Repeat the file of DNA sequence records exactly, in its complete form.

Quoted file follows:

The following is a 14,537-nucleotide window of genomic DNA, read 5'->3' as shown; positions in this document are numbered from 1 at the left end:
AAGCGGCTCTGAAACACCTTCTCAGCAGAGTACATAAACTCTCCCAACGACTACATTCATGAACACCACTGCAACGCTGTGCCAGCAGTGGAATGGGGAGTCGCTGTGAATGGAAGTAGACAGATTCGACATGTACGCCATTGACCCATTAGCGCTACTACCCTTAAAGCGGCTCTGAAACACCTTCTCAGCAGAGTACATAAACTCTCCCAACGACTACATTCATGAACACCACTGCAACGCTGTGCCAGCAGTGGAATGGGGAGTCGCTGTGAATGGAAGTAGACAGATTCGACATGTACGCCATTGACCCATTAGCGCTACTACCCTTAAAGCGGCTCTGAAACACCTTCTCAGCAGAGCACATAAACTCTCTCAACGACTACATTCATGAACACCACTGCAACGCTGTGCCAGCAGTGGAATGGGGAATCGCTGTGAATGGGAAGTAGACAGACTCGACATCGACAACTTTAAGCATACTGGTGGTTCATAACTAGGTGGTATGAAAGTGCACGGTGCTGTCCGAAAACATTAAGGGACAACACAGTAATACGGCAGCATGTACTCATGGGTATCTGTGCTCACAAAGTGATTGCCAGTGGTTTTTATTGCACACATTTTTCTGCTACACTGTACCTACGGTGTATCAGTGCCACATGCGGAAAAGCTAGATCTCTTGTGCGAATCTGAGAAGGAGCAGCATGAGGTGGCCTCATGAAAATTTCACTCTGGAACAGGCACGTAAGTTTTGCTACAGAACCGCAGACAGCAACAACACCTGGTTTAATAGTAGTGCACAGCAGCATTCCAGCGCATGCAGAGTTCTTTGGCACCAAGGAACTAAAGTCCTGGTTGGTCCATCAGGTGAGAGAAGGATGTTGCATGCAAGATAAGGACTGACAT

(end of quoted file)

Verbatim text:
The following is a 14,537-nucleotide window of genomic DNA, read 5'->3' as shown; positions in this document are numbered from 1 at the left end:
AAGCGGCTCTGAAACACCTTCTCAGCAGAGTACATAAACTCTCCCAACGACTACATTCATGAACACCACTGCAACGCTGTGCCAGCAGTGGAATGGGGAGTCGCTGTGAATGGAAGTAGACAGATTCGACATGTACGCCATTGACCCATTAGCGCTACTACCCTTAAAGCGGCTCTGAAACACCTTCTCAGCAGAGTACATAAACTCTCCCAACGACTACATTCATGAACACCACTGCAACGCTGTGCCAGCAGTGGAATGGGGAGTCGCTGTGAATGGAAGTAGACAGATTCGACATGTACGCCATTGACCCATTAGCGCTACTACCCTTAAAGCGGCTCTGAAACACCTTCTCAGCAGAGCACATAAACTCTCTCAACGACTACATTCATGAACACCACTGCAACGCTGTGCCAGCAGTGGAATGGGGAATCGCTGTGAATGGGAAGTAGACAGACTCGACATCGACAACTTTAAGCATACTGGTGGTTCATAACTAGGTGGTATGAAAGTGCACGGTGCTGTCCGAAAACATTAAGGGACAACACAGTAATACGGCAGCATGTACTCATGGGTATCTGTGCTCACAAAGTGATTGCCAGTGGTTTTTATTGCACACATTTTTCTGCTACACTGTACCTACGGTGTATCAGTGCCACATGCGGAAAAGCTAGATCTCTTGTGCGAATCTGAGAAGGAGCAGCATGAGGTGGCCTCATGAAAATTTCACTCTGGAACAGGCACGTAAGTTTTGCTACAGAACCGCAGACAGCAACAACACCTGGTTTAATAGTAGTGCACAGCAGCATTCCAGCGCATGCAGAGTTCTTTGGCACCAAGGAACTAAAGTCCTGGTTGGTCCATCAGGTGAGAGAAGGATGTTGCATGCAAGATAAGGACTGACAT